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Opinion News
December 14,2017

The silver lining

Mahmood Hasan Khan

Don’t count me among the mourners – habitual or seasonal – even though there are good reasons to mourn about our descent into darkness. I see a silver lining in the deep dark. Yes, I do. And I say this on reasonable grounds.

The perpetrators of blackmail and terror in the name of religion and the self-appointed guardians of the faith are the losers of history. It took Europe over two centuries of turmoil and wars to resolve the issue of the separation of state from religion. European societies were plagued by this problem for centuries and popes and princes fought for the bodies and souls of their subjects. The governed had no role except to remain subservient to one or the other or both.

It was Martin Luther (1483-1546) who successfully challenged the pope and his church, laying the foundation for the separation of state and religion. But it didn’t happen overnight or without turmoil and wars. The pens of Thomas Hobbes (1588-1679), John Locke (1632-1704), Voltaire (1694-1778) and Jean-Jacques Rousseau (1712-1778) put more firepower to the ongoing revolt against tyranny (secular and religious) on the continent.

The spread of literacy and Protestantism along with the exhaustion from wars helped translate the idea into practice by the end of the 18th century. It was resolved that states, monarchies and republics would be governed by man-made laws based on the principle of equal freedom for citizens to choose their rulers and practice their faith (religion).

To put it differently, the state would have no right to interfere in matters of faith. The basic responsibility of the state was to protect each individual’s freedom: “Its highest purpose should be to preserve the absolute freedom of its citizens, except insofar as the exercise of that freedom would injure other people or deprive them of their own freedom.” (Thomas Jefferson).

There are numerous states governed by man-made laws that are based on the freedom of citizens to choose their governments and practise their faith. Of course, nothing is perfect and we shouldn’t expect it to be. The religious state is being exposed for what it is or would be in many countries.

In these societies, two forces are now at work: the rising tide of education and exposure to the mass media and the existential threat that the religious right poses to a normal and secure life. I expect their combined effect will be the undoing of the misguided extremists and their terrible acts of blackmail and terror. But it will take time and, perhaps, claim many more lives. We can already see the growing signs of resistance. How can we not be optimistic?

But sitting on the sidelines is not an option: nothing is inevitable, except death. We know generally the roots of contemporary jihadism: the failure of the so-called secular governments, dictatorships and quasi-democratic to create opportunities for ordinary people to participate in activities that enhance their wellbeing. These regimes preside over a corrupt system that rewards predators and parasites at the expense of the majority. They provide a fertile ground for all kinds of protest movements, including the one for a religious state.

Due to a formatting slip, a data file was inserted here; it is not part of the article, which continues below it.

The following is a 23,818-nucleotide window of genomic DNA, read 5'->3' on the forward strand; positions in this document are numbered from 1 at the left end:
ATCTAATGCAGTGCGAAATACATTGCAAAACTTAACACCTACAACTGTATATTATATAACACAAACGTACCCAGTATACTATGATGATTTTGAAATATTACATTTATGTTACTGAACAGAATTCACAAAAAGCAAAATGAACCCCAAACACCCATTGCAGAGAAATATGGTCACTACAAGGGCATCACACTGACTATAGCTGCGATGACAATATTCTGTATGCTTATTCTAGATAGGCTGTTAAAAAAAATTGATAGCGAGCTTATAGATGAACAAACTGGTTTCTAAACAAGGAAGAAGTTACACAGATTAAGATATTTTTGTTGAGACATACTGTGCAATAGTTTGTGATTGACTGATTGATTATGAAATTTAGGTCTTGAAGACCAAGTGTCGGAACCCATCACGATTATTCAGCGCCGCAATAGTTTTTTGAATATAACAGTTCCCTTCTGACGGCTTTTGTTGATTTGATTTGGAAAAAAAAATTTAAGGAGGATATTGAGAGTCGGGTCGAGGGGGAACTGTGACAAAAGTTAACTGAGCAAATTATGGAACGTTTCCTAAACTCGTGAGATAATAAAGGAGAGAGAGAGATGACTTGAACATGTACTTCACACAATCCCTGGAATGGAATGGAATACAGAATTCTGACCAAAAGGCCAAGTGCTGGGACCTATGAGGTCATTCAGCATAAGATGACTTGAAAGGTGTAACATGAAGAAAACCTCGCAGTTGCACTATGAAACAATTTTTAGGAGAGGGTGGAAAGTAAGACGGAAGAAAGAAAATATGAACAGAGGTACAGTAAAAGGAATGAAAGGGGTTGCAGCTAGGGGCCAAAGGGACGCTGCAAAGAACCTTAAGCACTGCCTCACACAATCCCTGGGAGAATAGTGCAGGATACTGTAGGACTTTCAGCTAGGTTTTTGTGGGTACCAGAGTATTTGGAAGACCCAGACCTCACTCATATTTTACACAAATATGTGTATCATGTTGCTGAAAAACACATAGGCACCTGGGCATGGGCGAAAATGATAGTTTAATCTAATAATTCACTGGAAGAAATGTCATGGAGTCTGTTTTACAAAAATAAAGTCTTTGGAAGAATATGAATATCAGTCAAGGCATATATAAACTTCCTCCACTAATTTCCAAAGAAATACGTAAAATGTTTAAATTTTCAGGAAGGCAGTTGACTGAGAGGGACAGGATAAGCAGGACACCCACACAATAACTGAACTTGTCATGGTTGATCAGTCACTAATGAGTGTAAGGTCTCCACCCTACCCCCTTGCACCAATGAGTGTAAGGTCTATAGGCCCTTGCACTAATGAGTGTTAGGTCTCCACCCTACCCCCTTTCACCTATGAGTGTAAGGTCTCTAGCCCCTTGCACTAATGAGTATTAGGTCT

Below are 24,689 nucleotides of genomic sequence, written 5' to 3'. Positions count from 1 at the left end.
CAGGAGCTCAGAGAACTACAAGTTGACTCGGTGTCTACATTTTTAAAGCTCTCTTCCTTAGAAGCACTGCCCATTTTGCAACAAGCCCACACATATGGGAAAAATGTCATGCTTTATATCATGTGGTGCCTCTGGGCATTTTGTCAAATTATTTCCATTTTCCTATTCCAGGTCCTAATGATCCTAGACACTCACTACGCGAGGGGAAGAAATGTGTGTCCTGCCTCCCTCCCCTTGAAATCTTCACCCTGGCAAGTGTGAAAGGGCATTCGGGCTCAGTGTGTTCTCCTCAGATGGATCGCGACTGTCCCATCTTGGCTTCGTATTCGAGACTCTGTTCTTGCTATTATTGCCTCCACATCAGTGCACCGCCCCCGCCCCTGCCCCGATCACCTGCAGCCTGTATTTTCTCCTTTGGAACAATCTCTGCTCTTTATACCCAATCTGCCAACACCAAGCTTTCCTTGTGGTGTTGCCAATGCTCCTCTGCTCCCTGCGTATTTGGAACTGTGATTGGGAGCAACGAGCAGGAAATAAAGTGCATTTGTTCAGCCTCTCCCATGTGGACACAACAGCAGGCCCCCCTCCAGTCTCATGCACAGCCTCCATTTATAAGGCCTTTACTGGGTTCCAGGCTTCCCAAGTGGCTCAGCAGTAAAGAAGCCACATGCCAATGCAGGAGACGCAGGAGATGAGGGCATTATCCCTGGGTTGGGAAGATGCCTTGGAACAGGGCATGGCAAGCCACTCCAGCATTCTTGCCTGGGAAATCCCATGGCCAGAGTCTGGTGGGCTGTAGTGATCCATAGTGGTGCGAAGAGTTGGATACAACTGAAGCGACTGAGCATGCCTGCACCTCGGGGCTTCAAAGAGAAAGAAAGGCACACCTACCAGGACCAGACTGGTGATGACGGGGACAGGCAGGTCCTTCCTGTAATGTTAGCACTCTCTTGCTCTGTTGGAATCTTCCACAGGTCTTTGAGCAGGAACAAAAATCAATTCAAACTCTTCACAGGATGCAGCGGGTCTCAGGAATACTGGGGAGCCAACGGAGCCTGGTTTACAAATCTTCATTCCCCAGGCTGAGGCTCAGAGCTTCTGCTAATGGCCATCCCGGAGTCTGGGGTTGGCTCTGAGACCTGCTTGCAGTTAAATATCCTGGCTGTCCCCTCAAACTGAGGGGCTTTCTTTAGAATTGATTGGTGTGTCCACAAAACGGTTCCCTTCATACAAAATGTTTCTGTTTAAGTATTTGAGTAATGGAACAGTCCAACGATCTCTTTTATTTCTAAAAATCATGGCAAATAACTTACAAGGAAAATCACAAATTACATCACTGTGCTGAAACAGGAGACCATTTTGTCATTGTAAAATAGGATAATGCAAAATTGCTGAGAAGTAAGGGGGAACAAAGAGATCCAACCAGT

In some societies, predatory and corrupt regimes have also used religion and the religious establishment to legitimise their rule. The war in Afghanistan against the ‘infidels’ was the trigger for international jihadism. Once the Soviet Union and the US withdrew from the war theatre, the so-called mujahideen were at war against the rest of the world. Terror became their main weapon.

We know that the war on terror alone invites more terror. The front must be expanded to include a struggle against all forms of corrupt and tyrannical regimes. We must make our governments transparent and accountable; promote inclusive policies for literacy and healthcare; provide safety nets for the vulnerable; reform the curricula of schools and madressahs; guarantee freedom of speech and association; protect the rights of individuals through a judicial system that works fairly and efficiently; and adopt economic policies that generate growth and redistribute incomes from the rich to the poor.

Neglecting the poor and the unemployed, especially the youth, is one of the major sources of recruits for fringe groups, including gangs and jihadists. Access to purposeful education and employment opportunities for both men and women tend to reduce their feeling of alienation, frustration and anger.

The responsibility for leadership rests on the shoulders of civil society groups, intellectuals, mass media and NGOs to fight against corrupt regimes and encourage the electorate to reject political leaders whose only interest is to perpetuate the system from which they and their cronies benefit. Don’t accept any tyranny – religious or secular. We must use every opportunity and means to enable the ordinary people – they know their suffering well – to stand against oppression, injustice and deprivation. This is a long and demanding agenda, and there are no shortcuts to making progress towards a civilised existence. It is a painful and sordid process. But it has been done successfully in many countries and most of their citizens are reaping the harvest.

The writer teaches at Simon Fraser

University. Email: mkhansfu.ca


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